Manufacturers and M.A.P controlling

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Profile picture for user Ángela de la Vieja

Ángela de la Vieja

Minimum Advertised Price (MAP), refers to the minimum price that manufacturers let their distributors to advertise the products. MAP policies are particularly critical to manufacturers selling their products for online resale, given the ease at which consumers can now conduct online and mobile price comparisons. MAP policies are also established to help small businesses compete and sell on service and value, rather than entering into a price war with cost-cutting big box stores.
To respect these MAP prices is very important to avoid brand devaluation. If a distributor sells a manufacturer “premium”   product cheaper than the recommended MAP price, consumers will no longer see that product as “high range” in the long term, and it will conduct to a negative impact on sales for those “premium” customers.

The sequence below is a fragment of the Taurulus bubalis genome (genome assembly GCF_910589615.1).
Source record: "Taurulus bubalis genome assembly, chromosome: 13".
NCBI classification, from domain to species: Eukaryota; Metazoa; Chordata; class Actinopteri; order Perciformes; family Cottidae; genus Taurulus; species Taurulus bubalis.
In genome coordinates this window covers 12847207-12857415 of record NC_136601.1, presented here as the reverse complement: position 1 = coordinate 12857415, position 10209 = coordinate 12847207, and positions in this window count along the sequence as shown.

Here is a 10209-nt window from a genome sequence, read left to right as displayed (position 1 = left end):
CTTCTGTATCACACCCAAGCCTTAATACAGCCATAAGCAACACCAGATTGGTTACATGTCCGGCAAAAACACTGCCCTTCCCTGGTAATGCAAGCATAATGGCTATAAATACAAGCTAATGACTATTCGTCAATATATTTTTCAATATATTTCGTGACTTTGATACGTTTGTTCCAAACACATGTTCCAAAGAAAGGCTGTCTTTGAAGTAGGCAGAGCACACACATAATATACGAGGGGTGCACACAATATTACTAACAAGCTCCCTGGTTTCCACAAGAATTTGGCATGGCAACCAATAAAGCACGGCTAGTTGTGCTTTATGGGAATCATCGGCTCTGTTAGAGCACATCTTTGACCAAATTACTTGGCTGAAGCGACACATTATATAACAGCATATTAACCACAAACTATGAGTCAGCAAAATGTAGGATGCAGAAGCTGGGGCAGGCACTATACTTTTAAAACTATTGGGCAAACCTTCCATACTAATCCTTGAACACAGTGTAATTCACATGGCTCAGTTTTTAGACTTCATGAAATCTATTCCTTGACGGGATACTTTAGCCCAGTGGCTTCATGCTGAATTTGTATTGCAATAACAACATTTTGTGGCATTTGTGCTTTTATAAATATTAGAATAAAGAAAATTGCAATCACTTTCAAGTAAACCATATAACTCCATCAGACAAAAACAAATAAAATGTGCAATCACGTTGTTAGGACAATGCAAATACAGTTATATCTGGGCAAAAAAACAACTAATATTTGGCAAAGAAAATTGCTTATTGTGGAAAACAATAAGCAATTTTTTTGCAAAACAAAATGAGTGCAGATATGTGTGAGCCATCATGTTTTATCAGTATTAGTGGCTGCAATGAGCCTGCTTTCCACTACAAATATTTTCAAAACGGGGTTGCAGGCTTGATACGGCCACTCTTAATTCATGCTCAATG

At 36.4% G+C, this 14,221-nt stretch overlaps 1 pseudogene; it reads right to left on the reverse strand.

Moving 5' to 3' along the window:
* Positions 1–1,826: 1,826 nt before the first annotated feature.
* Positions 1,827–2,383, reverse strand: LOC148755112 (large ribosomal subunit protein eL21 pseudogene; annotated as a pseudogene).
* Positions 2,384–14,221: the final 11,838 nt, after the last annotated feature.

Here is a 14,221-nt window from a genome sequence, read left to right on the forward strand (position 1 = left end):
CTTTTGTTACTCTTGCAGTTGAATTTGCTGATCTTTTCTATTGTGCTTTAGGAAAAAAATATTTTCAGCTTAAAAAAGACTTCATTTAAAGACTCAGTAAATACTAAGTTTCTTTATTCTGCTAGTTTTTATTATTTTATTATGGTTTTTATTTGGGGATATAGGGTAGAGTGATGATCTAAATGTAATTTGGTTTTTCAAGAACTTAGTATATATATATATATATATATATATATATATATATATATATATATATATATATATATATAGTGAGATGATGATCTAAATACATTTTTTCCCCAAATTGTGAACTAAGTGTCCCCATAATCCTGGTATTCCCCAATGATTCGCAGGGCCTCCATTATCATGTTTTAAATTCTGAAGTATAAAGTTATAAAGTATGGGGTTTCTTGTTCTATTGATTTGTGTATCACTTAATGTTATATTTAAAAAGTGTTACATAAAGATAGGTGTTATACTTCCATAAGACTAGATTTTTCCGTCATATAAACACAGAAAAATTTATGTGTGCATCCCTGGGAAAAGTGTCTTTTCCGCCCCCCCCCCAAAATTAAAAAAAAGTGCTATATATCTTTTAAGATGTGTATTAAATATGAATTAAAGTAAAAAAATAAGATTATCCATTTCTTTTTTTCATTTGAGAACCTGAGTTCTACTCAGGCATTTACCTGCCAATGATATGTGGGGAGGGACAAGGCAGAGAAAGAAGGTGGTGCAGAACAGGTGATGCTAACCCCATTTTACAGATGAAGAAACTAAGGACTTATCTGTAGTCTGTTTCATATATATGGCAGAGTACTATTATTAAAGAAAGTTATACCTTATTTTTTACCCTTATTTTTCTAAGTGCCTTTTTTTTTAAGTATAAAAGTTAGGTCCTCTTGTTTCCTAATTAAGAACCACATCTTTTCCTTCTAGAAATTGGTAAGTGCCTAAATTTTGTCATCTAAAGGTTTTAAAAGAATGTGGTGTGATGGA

Another important reason, is to avoid the well-known war prices, because if a MAP price is not properly set up, distributors could fall into a continuous falling prices spiral, that would only lead to losses in margins.

Controlling MAP prices can be a really tedious task, as manufacturers are usually present in dozens or even hundreds distributors, based in different regions worldwide under different commercial policies. For that reason, manufacturers are often users of price monitoring tools, to simplify these tasks, being notified when some of their distributors are not respecting MAP prices. This early alert, avoid losses in brand recognition and helps in improving manufacturer-distributor confidence, as they perceive that the former takes care of their distribution channels and their commercial margins.

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